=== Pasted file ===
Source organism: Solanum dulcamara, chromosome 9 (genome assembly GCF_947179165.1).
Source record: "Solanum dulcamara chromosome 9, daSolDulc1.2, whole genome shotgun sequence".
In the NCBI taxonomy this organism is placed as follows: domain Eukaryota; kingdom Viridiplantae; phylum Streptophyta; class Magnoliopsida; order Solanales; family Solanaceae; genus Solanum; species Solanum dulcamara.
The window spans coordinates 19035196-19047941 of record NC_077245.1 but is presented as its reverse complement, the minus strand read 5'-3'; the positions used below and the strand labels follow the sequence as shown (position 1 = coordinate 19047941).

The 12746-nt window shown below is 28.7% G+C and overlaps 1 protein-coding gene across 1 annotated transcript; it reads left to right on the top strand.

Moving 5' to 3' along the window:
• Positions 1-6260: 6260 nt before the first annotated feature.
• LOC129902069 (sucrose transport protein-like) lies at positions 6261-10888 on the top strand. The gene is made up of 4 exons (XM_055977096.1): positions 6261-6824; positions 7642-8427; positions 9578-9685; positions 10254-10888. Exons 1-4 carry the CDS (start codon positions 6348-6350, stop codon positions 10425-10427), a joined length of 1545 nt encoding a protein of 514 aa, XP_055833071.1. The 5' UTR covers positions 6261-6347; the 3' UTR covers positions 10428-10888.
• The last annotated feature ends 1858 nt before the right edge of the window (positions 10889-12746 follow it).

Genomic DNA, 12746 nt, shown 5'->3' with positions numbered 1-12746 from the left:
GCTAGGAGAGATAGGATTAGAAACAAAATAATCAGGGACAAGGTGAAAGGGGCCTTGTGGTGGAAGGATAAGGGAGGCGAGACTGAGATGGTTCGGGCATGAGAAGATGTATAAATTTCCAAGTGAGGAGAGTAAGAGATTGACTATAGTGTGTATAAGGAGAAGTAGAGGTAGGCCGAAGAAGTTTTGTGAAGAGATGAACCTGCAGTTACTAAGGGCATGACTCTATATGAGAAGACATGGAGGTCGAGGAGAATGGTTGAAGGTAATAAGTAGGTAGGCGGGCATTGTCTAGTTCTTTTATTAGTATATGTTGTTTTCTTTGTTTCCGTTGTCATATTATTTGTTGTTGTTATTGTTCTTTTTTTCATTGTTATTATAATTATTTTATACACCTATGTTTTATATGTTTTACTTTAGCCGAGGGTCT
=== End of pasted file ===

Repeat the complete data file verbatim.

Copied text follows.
Source organism: Solanum dulcamara, chromosome 9 (genome assembly GCF_947179165.1).
Source record: "Solanum dulcamara chromosome 9, daSolDulc1.2, whole genome shotgun sequence".
In the NCBI taxonomy this organism is placed as follows: domain Eukaryota; kingdom Viridiplantae; phylum Streptophyta; class Magnoliopsida; order Solanales; family Solanaceae; genus Solanum; species Solanum dulcamara.
The window spans coordinates 19035196-19047941 of record NC_077245.1 but is presented as its reverse complement, the minus strand read 5'-3'; the positions used below and the strand labels follow the sequence as shown (position 1 = coordinate 19047941).

The 12746-nt window shown below is 28.7% G+C and overlaps 1 protein-coding gene across 1 annotated transcript; it reads left to right on the top strand.

Moving 5' to 3' along the window:
• Positions 1-6260: 6260 nt before the first annotated feature.
• LOC129902069 (sucrose transport protein-like) lies at positions 6261-10888 on the top strand. The gene is made up of 4 exons (XM_055977096.1): positions 6261-6824; positions 7642-8427; positions 9578-9685; positions 10254-10888. Exons 1-4 carry the CDS (start codon positions 6348-6350, stop codon positions 10425-10427), a joined length of 1545 nt encoding a protein of 514 aa, XP_055833071.1. The 5' UTR covers positions 6261-6347; the 3' UTR covers positions 10428-10888.
• The last annotated feature ends 1858 nt before the right edge of the window (positions 10889-12746 follow it).

Genomic DNA, 12746 nt, shown 5'->3' with positions numbered 1-12746 from the left:
GCTAGGAGAGATAGGATTAGAAACAAAATAATCAGGGACAAGGTGAAAGGGGCCTTGTGGTGGAAGGATAAGGGAGGCGAGACTGAGATGGTTCGGGCATGAGAAGATGTATAAATTTCCAAGTGAGGAGAGTAAGAGATTGACTATAGTGTGTATAAGGAGAAGTAGAGGTAGGCCGAAGAAGTTTTGTGAAGAGATGAACCTGCAGTTACTAAGGGCATGACTCTATATGAGAAGACATGGAGGTCGAGGAGAATGGTTGAAGGTAATAAGTAGGTAGGCGGGCATTGTCTAGTTCTTTTATTAGTATATGTTGTTTTCTTTGTTTCCGTTGTCATATTATTTGTTGTTGTTATTGTTCTTTTTTTCATTGTTATTATAATTATTTTATACACCTATGTTTTATATGTTTTACTTTAGCCGAGGGTCT